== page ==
4. Huh, no replies? Well, I am still on a lookup for a suitable logic board for my PB G4.
  5. mitchW

    PowerBook G3 Pismo - main battery reset?

    Probably the suicide fuse is blow, it can be replaced with a suitable thin wire. Located on the main battery PCB. 3 pin device. Had this happen on two occasions.
  6. I recently acquired a near mint condition PB G4 A1052 17 inch. The computer was from a friend of mine and it ran fine until about 4 years ago, then it started to show problems with GPU, artefacts, random lines and so. Not long after, it completely died. I know for sure that the LCD was good and all other components worked, even the battery isn't that old. I inspected it and the logic board is toast and beyond economical repair. For anyone interested, it has a shorted ATI 9600 M GPU chip, that is unobtanium these days (I was actually interested in replacing the BGA chip itself). Even after removing the affected GPU chip, there is still some very low resistance on few components, so it may have more shorted components. I was looking around eBay for a replacement logic board and I could not find anything suitable. The current one is 820-1524-A. Can I use anything else? I don't care if it is an older or newer board, I would just be happy to see this work again. Or if perhaps someone has the suitable / compatible logic board here for sale, as I am prepared to buy it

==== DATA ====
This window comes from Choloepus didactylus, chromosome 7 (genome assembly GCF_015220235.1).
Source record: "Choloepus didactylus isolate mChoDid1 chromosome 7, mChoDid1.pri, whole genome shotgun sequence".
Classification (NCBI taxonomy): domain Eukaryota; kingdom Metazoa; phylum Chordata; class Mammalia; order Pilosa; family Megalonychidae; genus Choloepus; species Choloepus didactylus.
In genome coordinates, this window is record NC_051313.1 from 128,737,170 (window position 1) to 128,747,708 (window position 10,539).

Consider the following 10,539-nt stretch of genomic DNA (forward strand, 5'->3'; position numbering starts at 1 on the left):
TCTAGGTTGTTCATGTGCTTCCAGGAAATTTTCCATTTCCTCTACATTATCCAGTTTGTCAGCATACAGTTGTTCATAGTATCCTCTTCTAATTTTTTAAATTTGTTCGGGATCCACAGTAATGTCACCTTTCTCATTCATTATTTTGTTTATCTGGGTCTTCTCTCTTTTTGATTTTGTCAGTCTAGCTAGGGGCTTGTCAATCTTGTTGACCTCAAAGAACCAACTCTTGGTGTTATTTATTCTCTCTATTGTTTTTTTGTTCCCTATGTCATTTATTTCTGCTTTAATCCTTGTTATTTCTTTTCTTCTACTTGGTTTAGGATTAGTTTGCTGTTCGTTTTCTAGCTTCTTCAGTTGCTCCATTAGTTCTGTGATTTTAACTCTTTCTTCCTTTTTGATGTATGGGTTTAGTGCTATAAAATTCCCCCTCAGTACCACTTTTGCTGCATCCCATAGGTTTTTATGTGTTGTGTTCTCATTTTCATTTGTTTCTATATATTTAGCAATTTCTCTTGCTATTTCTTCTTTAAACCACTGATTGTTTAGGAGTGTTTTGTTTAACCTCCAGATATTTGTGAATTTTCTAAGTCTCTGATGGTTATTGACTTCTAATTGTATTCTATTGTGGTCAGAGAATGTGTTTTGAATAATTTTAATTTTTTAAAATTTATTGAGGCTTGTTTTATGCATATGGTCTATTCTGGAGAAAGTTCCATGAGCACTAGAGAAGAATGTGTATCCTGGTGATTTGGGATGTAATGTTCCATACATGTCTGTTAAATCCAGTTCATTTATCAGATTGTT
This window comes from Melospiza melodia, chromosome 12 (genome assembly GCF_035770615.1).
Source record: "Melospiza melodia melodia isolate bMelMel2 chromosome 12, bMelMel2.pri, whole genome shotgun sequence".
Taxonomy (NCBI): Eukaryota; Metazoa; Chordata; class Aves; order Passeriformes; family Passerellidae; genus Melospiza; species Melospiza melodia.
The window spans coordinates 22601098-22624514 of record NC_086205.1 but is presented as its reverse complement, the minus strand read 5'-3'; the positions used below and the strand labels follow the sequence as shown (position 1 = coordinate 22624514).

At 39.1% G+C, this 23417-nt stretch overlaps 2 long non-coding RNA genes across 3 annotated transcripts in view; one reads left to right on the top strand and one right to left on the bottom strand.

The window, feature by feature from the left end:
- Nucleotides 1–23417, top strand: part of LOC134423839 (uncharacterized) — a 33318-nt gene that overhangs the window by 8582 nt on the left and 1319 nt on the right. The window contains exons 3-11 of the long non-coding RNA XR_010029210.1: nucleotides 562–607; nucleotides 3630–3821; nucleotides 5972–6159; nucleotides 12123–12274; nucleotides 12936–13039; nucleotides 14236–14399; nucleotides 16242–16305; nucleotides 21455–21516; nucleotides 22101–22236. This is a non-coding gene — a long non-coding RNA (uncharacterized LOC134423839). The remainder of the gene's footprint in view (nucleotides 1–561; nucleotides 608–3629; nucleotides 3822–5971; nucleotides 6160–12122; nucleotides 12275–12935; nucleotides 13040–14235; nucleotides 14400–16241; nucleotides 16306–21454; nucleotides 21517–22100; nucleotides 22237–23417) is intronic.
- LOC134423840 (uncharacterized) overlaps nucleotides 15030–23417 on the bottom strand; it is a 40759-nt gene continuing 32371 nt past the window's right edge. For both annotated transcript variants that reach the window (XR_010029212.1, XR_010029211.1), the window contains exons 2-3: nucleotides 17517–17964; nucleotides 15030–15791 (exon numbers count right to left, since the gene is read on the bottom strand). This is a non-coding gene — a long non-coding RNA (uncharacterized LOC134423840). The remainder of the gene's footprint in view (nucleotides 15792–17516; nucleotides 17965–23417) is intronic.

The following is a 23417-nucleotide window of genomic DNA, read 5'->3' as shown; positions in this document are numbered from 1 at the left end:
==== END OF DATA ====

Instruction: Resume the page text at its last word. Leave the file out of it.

7. mitchW

    PowerBook 160 Battery

    I am thinking of 3D printing a battery pack that would contain 5 AA cell holders that would be accessible from the outside, so one could be able to use the cells they wish and change them on the fly. I think you could be also able to use alkaline batteries (include a switch for alkaline use that would put the pack in series with a diode, so you won't be able to charge them). I use my PowerBooks quite rarely and when I get to use it, the battery is almost always flat, so I need to charge it for few hours etc. But I keep 8 AA Eneloop cells always charged, so I would just put them in. Also, I was thinking of designing an Li-Ion to NiMH converter circuit, one that would take the charge voltage of PB and then limit it to 4.20V to charge lithium cells. Then use a boost converter to boost this voltage to around 6V so the PB would be happy. Perhaps add a variable output voltage function depending on the voltage of the input, so the output voltage would not be constant, and PB would then know how much juice remains and initiate a low battery alarm, etc.